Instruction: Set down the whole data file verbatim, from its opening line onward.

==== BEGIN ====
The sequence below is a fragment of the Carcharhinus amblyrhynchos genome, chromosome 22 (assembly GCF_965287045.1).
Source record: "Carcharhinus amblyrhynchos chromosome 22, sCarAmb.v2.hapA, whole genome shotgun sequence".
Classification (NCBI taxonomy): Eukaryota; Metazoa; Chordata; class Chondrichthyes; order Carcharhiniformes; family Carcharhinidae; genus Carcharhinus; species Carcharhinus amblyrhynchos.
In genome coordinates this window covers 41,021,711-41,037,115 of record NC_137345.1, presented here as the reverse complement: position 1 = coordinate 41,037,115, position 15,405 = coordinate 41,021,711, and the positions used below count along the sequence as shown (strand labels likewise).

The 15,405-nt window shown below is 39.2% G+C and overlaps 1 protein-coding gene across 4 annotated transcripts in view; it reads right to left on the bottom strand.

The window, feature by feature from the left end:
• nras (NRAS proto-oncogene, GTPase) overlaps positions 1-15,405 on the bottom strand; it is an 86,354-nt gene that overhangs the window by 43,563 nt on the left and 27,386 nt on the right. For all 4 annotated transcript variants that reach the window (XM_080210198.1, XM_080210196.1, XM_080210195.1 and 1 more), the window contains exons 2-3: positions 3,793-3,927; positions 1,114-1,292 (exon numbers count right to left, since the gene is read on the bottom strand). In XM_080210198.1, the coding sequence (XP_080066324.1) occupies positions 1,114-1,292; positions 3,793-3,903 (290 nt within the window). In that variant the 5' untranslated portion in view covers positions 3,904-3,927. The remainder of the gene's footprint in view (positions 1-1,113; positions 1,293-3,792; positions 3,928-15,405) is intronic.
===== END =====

The sequence below is a fragment of the Carcharhinus amblyrhynchos genome, chromosome 22 (assembly GCF_965287045.1).
Source record: "Carcharhinus amblyrhynchos chromosome 22, sCarAmb.v2.hapA, whole genome shotgun sequence".
Classification (NCBI taxonomy): Eukaryota; Metazoa; Chordata; class Chondrichthyes; order Carcharhiniformes; family Carcharhinidae; genus Carcharhinus; species Carcharhinus amblyrhynchos.
In genome coordinates this window covers 41,021,711-41,037,115 of record NC_137345.1, presented here as the reverse complement: position 1 = coordinate 41,037,115, position 15,405 = coordinate 41,021,711, and the positions used below count along the sequence as shown (strand labels likewise).

The 15,405-nt window shown below is 39.2% G+C and overlaps 1 protein-coding gene across 4 annotated transcripts in view; it reads right to left on the bottom strand.

The window, feature by feature from the left end:
• nras (NRAS proto-oncogene, GTPase) overlaps positions 1-15,405 on the bottom strand; it is an 86,354-nt gene that overhangs the window by 43,563 nt on the left and 27,386 nt on the right. For all 4 annotated transcript variants that reach the window (XM_080210198.1, XM_080210196.1, XM_080210195.1 and 1 more), the window contains exons 2-3: positions 3,793-3,927; positions 1,114-1,292 (exon numbers count right to left, since the gene is read on the bottom strand). In XM_080210198.1, the coding sequence (XP_080066324.1) occupies positions 1,114-1,292; positions 3,793-3,903 (290 nt within the window). In that variant the 5' untranslated portion in view covers positions 3,904-3,927. The remainder of the gene's footprint in view (positions 1-1,113; positions 1,293-3,792; positions 3,928-15,405) is intronic.